Pivotal encounters

An encounter that had a profound impact on Mishael was that with Johnathan McCullough and Christopher Allen, artists and creators at the height of their careers. “It was inspiring to hear them because they are in their mid-thirties, so we are all fairly close in age. They gave us advice on career-life balance, while broaching the question, ‘What does it mean to be at the height of one’s art?’ It was an experience that will stay with me for a long time.”

All the talks and lectures given over the past year have provided the young artist with a wealth of tools. “With Teiya Kasahara, we talked about re-examining our identity as an artist. It’s so easy to simply say yes to all contracts because we want to work, but we shouldn’t lose sight of who we are. It was very refreshing and encouraging!”

Building a career in his own image

Emboldened by what he learned with the Atelier lyrique de l’Opéra de Montréal, this tenor now looks toward the future very openly, bearing in mind that if opportunities don’t immediately arise, it’s up to him to create them. “I don’t only see myself as a performer. I long to collaborate, to connect with other artists, to reflect, brainstorm, to take part in developing projects.”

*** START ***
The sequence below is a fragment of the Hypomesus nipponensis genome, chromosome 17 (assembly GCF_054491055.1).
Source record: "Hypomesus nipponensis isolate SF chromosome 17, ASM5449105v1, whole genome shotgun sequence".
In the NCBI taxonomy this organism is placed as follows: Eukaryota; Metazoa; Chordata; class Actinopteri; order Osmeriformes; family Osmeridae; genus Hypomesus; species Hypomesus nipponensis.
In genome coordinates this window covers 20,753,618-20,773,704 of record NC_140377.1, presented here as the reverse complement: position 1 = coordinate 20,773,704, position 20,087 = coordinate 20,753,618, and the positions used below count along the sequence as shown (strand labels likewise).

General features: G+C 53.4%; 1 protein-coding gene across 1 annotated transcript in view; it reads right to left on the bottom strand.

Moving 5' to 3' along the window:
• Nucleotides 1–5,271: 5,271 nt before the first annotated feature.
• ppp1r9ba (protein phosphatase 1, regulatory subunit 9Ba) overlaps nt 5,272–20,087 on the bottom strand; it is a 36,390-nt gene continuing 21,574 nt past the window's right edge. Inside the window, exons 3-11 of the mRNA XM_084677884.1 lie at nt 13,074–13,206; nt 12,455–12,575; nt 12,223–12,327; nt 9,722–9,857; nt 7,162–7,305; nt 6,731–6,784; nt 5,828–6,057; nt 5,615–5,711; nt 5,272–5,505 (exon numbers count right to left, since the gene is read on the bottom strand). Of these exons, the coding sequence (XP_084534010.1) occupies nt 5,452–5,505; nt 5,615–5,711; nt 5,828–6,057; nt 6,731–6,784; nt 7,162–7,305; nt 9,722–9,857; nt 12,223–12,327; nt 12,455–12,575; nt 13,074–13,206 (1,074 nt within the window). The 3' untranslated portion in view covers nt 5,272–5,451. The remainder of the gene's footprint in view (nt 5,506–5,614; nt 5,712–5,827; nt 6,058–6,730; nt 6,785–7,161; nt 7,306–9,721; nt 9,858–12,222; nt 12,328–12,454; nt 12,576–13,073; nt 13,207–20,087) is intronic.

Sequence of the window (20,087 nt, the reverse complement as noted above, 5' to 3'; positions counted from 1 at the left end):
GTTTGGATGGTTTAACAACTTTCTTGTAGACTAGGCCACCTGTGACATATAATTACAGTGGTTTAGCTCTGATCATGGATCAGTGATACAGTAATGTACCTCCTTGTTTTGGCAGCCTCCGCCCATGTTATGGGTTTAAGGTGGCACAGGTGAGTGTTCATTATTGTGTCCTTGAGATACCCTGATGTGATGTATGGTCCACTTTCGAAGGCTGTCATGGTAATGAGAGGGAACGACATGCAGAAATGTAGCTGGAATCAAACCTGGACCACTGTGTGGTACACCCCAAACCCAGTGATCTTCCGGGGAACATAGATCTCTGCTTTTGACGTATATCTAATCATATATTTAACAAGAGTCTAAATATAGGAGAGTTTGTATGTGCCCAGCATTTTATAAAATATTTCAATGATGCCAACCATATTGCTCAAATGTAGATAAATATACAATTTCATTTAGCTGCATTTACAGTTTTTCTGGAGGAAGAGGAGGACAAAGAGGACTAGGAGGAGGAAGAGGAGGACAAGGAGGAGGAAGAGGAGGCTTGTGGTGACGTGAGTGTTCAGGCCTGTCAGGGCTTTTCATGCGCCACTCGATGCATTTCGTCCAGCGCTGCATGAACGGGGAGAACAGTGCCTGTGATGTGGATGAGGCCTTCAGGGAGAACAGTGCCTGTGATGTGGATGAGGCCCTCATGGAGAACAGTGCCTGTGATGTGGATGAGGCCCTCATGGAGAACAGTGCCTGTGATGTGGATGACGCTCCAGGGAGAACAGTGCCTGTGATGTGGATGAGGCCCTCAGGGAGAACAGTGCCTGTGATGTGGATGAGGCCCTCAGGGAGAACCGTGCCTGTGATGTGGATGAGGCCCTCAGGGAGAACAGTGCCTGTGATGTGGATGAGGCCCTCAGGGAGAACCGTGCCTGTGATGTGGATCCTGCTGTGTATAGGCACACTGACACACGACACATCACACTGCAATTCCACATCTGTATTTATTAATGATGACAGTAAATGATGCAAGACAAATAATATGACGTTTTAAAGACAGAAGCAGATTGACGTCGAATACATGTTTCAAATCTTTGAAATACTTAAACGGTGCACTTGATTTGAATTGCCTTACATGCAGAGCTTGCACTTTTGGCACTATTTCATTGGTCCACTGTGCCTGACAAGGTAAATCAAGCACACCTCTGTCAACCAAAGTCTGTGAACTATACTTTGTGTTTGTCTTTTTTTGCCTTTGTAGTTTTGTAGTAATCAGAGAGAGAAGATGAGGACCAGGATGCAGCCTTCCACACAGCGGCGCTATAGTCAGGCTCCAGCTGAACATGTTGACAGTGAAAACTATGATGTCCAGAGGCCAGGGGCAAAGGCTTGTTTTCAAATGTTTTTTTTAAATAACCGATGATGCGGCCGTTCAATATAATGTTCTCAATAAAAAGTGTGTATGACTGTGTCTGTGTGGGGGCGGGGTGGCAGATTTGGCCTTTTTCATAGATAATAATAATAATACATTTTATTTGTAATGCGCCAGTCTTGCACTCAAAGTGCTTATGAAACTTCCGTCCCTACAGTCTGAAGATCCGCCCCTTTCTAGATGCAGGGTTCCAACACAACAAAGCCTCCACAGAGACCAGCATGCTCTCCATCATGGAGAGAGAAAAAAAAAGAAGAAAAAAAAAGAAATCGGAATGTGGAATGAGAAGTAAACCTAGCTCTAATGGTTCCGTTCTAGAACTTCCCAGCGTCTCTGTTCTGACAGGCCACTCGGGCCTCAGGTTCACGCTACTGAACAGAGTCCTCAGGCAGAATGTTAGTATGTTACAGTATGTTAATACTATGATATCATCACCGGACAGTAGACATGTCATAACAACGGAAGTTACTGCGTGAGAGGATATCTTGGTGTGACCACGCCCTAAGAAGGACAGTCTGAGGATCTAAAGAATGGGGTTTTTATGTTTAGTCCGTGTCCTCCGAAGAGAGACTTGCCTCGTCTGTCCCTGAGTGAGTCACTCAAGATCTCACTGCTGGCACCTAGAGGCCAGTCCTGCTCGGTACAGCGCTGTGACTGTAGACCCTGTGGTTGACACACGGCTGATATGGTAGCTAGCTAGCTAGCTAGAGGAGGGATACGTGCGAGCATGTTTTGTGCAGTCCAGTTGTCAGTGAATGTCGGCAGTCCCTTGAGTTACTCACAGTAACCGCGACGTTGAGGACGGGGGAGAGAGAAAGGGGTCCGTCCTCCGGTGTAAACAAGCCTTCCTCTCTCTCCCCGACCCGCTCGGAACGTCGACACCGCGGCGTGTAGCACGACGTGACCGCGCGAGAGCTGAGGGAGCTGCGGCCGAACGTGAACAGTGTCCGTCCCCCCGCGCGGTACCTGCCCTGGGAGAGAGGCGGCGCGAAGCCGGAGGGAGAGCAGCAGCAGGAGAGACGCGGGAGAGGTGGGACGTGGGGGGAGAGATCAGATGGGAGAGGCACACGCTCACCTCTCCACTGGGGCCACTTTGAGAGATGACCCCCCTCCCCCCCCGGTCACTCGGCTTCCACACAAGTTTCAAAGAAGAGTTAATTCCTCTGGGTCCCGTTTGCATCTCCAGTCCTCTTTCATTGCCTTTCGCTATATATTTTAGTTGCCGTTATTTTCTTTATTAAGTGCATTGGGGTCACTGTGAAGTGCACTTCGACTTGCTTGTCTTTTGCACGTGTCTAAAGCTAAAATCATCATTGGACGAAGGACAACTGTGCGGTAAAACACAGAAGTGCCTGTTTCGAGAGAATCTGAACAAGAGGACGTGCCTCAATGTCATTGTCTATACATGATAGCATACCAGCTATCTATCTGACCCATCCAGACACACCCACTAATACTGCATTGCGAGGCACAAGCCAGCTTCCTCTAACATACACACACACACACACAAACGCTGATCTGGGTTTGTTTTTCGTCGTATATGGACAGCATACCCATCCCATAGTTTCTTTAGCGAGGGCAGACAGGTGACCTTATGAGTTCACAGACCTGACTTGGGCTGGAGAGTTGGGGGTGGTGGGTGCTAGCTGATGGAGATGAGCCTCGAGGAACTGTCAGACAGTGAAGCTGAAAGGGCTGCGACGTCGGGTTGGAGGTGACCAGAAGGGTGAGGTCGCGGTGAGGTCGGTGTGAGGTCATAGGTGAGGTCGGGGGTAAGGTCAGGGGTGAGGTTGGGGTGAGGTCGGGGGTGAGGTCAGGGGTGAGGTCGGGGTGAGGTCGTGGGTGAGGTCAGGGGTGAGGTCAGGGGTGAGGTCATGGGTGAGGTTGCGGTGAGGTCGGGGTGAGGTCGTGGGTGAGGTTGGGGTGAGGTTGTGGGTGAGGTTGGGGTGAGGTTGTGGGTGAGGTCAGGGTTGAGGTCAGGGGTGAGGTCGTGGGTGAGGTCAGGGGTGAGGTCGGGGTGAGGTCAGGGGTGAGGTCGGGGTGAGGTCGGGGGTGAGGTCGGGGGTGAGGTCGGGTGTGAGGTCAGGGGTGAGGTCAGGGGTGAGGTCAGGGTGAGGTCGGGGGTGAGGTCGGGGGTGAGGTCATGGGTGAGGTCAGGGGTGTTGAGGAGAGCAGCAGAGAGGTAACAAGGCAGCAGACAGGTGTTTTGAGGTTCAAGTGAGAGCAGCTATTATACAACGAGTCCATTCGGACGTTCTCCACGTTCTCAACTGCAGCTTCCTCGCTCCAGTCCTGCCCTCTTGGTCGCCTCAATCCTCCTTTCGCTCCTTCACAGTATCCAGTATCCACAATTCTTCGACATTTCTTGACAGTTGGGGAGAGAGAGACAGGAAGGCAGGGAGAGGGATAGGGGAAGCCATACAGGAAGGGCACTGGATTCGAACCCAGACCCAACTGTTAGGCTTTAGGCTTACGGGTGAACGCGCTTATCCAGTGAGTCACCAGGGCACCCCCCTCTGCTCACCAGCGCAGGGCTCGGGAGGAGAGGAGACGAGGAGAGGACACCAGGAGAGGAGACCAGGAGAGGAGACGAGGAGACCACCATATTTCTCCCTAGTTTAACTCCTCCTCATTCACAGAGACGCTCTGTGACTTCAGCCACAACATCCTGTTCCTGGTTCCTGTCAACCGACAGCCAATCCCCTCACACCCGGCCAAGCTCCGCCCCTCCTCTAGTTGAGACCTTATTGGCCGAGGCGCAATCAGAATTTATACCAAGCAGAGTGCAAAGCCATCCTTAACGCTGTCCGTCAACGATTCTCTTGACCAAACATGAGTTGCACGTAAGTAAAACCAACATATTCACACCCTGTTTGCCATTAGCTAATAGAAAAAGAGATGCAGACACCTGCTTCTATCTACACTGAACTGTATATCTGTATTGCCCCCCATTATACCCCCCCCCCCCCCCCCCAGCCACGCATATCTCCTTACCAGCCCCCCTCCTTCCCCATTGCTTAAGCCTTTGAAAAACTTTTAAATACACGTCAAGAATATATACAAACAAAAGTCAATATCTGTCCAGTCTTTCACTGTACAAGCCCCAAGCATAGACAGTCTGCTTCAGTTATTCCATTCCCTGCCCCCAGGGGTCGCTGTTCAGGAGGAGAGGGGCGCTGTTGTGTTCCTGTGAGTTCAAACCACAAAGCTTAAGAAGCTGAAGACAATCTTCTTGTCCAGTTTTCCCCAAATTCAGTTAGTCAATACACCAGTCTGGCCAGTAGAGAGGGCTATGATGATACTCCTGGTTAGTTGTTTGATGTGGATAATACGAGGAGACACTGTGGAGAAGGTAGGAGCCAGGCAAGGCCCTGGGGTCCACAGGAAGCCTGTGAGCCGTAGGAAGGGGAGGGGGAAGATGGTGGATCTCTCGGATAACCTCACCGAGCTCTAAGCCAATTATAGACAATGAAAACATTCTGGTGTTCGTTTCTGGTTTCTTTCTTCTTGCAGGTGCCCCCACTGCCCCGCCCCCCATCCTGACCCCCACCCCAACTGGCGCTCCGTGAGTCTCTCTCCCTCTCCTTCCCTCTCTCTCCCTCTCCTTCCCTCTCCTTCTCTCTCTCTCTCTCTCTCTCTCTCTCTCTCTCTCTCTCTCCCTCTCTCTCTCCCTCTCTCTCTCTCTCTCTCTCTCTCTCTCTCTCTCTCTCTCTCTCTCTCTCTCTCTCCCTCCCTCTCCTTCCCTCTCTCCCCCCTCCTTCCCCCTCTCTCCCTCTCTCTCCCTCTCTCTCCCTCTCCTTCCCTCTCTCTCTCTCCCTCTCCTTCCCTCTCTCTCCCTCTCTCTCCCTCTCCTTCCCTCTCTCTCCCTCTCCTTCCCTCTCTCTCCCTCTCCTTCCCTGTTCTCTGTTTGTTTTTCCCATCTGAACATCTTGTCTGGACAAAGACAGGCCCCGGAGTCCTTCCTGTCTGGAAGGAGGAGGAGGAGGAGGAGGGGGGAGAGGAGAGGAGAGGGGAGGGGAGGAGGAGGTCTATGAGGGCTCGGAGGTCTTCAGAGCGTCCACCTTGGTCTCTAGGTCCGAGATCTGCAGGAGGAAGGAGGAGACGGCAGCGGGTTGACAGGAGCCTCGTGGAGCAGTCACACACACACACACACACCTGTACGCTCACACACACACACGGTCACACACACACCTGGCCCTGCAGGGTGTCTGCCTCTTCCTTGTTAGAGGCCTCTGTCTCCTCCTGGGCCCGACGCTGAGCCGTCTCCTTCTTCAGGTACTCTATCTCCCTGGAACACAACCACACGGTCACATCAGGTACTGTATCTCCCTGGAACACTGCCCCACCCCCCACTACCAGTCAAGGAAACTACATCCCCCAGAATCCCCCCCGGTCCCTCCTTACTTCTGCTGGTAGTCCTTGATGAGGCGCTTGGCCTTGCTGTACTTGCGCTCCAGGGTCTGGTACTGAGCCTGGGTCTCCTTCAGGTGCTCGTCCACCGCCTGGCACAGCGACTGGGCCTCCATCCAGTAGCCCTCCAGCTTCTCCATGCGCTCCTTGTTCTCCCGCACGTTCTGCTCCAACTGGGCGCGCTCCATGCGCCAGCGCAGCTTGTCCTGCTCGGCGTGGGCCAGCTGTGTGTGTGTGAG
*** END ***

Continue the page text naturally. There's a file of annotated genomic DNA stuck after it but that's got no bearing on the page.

While opera undeniably beckons this tenor to the stage, his range of interests is far broader. “Sure, I’m an opera singer, but I also have considerable experience in musical theatre, in more classical theatre, in experimental theatre, and with all kinds of artistic creation. I don’t want to limit myself to just one art form. What matters most for me is telling stories. That, and the community with which I can share these stories.”

Montreal: his beloved adopted city

The tenor’s calendar for the coming months includes a return in November to the Opéra de Montréal stage for The Coronation of Poppea, a performance of Handel’s Messiah with the Regina Symphony Orchestra, the concert Pulcinella with the Orchestre symphonique de Laval, and a new opera project to potentially materialize in the summer of 2024.

“I decided to stay in Montreal. It is truly my dream city, with its perfect blend of North American and European sensibilities. I know that an opera singer’s life is nomadic, but I would really like to maintain my foothold here!”